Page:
Part One

Moving from the dry jungle, she padded to her place on a small rise that looks out over the Ocean. She had time yet. The late day sun was cooling and she was waiting for the scent. The scent that came when the Ocean would withdraw and the land beneath would become exposed to the sky. Then she could saunter down among the shallow green pools of water and slap fish and crabs and eels from the shallow pools with her great paws. The monkeys would follow her. And they would dart in for a steal as her pile of fish and crabs and eels grew behind her. She would roar and swipe at the monkeys and, like a flock of birds, the monkeys would scatter and reform and try again and again. When it came time to feed, she would carry her squirming pile of food in her great jaws and go back to her spot overlooking the reef. There, she would hang her head and eat slowly. And she would listen for signs of danger in the silence that came between the great waves that would roll in hissing unison across the edge of the reef in the distance. Later, the sun would set and she would return to her mate and cubs and they would hunt the wild boar together until dawn. A noise. Her head shoots up, ears pricked, eyes searching. Men. Two men. Pale men. Approaching on foot on the beach. Always a danger, men. Though she sensed these two were weak and tired. And they carried things that did not look like danger. Unlike the steel poles the poachers used. And the two men on the beach were not interested in the jungle. They were always looking out to sea, shading their eyes with their hands again and again. Still, she decided, she would have to keep her distance until she knew more about them. How to avoid them. Or how to eat them. She left her scraps for the monkeys and silent as smoke, vanished into the jungle.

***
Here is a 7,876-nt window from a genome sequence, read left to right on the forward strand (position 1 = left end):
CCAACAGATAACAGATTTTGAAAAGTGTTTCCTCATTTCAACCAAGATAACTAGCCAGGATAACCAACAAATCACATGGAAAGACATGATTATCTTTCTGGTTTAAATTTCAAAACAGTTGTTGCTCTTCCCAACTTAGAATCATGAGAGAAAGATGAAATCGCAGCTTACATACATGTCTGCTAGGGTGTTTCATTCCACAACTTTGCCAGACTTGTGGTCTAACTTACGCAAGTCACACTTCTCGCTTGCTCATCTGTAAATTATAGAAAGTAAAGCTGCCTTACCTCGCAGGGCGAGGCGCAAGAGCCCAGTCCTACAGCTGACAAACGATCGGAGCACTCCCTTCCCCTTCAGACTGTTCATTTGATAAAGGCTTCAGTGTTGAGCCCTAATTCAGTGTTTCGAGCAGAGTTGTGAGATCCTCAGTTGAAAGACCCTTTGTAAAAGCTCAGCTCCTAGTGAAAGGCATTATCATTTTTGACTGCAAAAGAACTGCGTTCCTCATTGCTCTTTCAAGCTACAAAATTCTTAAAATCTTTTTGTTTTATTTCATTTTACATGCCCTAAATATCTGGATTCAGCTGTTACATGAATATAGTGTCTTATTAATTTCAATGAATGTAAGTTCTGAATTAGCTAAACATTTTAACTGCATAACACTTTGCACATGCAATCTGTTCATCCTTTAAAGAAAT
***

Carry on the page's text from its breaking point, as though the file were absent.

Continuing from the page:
Part Two:

She limped on three of her four powerful legs. The three bullets had entered her right hip and two of them had split her intestines in two. She limped on, ahead of the poachers, her bottom jaw slack, her breathing rattling with the blood in her throat. Her cubs were gone, having eaten the poisoned garbage left out for the wild pigs by the humans. Her mate had died a while back, trapped in a net by poachers so as not to harm the precious fur for the taxidermist. Now it was she that was their prey, being driven toward the sea. She would have to turn and fight soon. But she limped on, weakening. She tried to stay concealed, but reaching the edge of the jungle, she crossed a clearing, palm-sized blood drops marking her trail. She made the rise and could go no further. She lay to rest but kept her head up, waiting for the end. The familiar scent of the low-tide sea overwhelmed her. She watched the waves march down the reef and heard their familiar hissing. She roared in outrage once. It took all her strength. The monkeys, smelling the blood and fearing the roar, gazed with their blinking, thieving eyes from the canopy above. She could see the lights of the surf camps. So bright these days. So many humans. She could also see the flashlights of the approaching poachers and hear their clumsy snapping of twigs as they crept closer through the trees. A monkey screeched warning and the canopy hissed and moved and rained leaves. She could not keep her head up any longer and she rested her bottom jaw on her great paws. The moonlight cast a silvery stripe on the face of each wave that broke on the reef. Like a flashing fish making good an escape from the following whitewater. The flashlights had found her. A poacher drew a bead on her left eye with his rifle in order to protect her valuable fur. And in one last great effort, she lifted her head and roared at the sea. The report of the rifle cut off her roar and, like smoke, both sounds echoed out over the reef and dissipated into the moonlit sky.

(In Deep is available at finer surf shops and online at Amazon,com).

(An excerpt from the new book IN DEEP: The collected surf writings of Matt George, Di Angelo Publications, 2023).


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